About Overcome Email Overload with Eudora 5

About Overcome Email Overload with Microsoft Outlook 2000

Frequently asked questions

About the author/publisher

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World Wide Webfoot Press home

Other email material by Kaitlin Duck Sherwood:

A Beginner's Guide to Effective Email

Finding Email Addresses

Why I Don't Like Electronic Greeting Cards

Email Bibliography

Humorous looks at email:

The Dark Side of Web Publishing

Email vs. Letters

Hyphenate or not -- Email or E-mail?

Overcome Email Overload with Eudora 5

Quick Tips for Overcomeing Email Overload

Excerpted from Overcome Email Overload with Eudora 5

  1. If your email program has tools called rules or filters , use them to automatically prioritize your inbox. If possible, use rules to assign each message a category (or label ) based on what group the sender belongs to. If you assign the categories so that they sort in the same order as their probable importance, then you can easily sort your inbox to list messages in roughly the order you want to deal with them.
  2. If your email program allows it, put buttons in the toolbar for moving the selected message(s) to a final resting place and for moving to the next message. If you are done with a message, press the first button. If you still need to do something with a message, press the second button.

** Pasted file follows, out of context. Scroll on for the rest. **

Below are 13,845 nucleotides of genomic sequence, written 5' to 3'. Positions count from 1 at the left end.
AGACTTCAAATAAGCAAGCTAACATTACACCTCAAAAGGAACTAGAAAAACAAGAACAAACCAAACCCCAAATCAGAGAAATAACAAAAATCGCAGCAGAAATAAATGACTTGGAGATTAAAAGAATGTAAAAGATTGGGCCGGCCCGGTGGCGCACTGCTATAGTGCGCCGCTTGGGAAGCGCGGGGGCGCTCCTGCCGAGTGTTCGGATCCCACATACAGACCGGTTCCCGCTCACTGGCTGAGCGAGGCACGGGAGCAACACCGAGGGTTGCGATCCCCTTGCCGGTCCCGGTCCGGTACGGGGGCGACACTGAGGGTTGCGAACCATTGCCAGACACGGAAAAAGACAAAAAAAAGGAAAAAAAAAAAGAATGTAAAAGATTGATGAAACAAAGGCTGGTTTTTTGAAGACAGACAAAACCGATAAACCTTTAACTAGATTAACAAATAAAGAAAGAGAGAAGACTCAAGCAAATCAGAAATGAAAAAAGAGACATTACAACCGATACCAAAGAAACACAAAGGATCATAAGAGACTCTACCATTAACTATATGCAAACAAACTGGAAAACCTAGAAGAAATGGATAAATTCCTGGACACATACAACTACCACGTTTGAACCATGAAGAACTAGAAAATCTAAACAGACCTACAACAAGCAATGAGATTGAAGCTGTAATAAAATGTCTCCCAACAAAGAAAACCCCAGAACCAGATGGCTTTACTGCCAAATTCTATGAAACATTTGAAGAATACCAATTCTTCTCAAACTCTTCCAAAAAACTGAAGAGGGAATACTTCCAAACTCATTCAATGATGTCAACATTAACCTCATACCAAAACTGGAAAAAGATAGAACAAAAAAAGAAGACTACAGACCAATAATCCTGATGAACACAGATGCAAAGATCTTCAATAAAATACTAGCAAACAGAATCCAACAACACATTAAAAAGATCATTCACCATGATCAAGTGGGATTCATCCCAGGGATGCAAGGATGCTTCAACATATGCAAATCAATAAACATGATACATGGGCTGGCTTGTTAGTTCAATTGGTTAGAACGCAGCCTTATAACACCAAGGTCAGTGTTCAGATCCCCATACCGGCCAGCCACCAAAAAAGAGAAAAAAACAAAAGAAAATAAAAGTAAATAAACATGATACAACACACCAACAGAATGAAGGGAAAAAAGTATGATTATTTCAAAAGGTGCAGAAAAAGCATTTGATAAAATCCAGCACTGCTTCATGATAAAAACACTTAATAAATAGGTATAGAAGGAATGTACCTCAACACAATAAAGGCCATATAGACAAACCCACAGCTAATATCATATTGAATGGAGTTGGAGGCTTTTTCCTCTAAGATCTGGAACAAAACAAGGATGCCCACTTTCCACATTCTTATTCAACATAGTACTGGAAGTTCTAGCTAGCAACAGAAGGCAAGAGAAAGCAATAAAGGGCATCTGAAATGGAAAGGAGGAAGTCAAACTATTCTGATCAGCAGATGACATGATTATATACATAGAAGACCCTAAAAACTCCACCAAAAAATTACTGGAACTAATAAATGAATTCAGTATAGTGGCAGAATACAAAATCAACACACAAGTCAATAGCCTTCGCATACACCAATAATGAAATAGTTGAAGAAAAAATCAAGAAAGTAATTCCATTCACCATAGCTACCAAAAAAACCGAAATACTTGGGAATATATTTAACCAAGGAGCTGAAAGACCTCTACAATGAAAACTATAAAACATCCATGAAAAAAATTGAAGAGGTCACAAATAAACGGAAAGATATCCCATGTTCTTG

3. Use filters/rules to assign junk email a very low-priority category or move it to another mailbox. (But do not delete junk email automatically! Your rules will make mistakes sometimes.)
  4. Unsubscribe from as many mailing lists as you can.
  5. Get and use a free email account for all transactions with retailers or the public.
  6. Use formal language and end messages with "No Reply Needed" to discourage responses.
  7. As much as possible, reply to only the sender instead of to everybody and use BCC instead of CC.
  8. Don't forward any message that asks you to forward it to everyone you know. Those messages are almost always hoaxes or out of date. You might get lots of messages back telling you so.
  9. If someone sends you messages you don't want (like hoaxes or jokes), ask them ( very politely) to stop. Otherwise, they will send you more.
  10. Be sure to provide adequate context for your messages. Quote previous messages carefully and watch for references to people or things that you don't mention in the message.
  11. Save and reuse responses to questions that you get frequently.
  12. Make your emotional tone as obvious and explicit as you can.
  13. Use styled text infrequently. If your messages are too pretty, people might think you don't have enough to do.
  14. Discuss only one issue per message. People frequently forget about all but the first or last question.
  15. Visit http://www.OvercomeEmailOverload.com for more resources.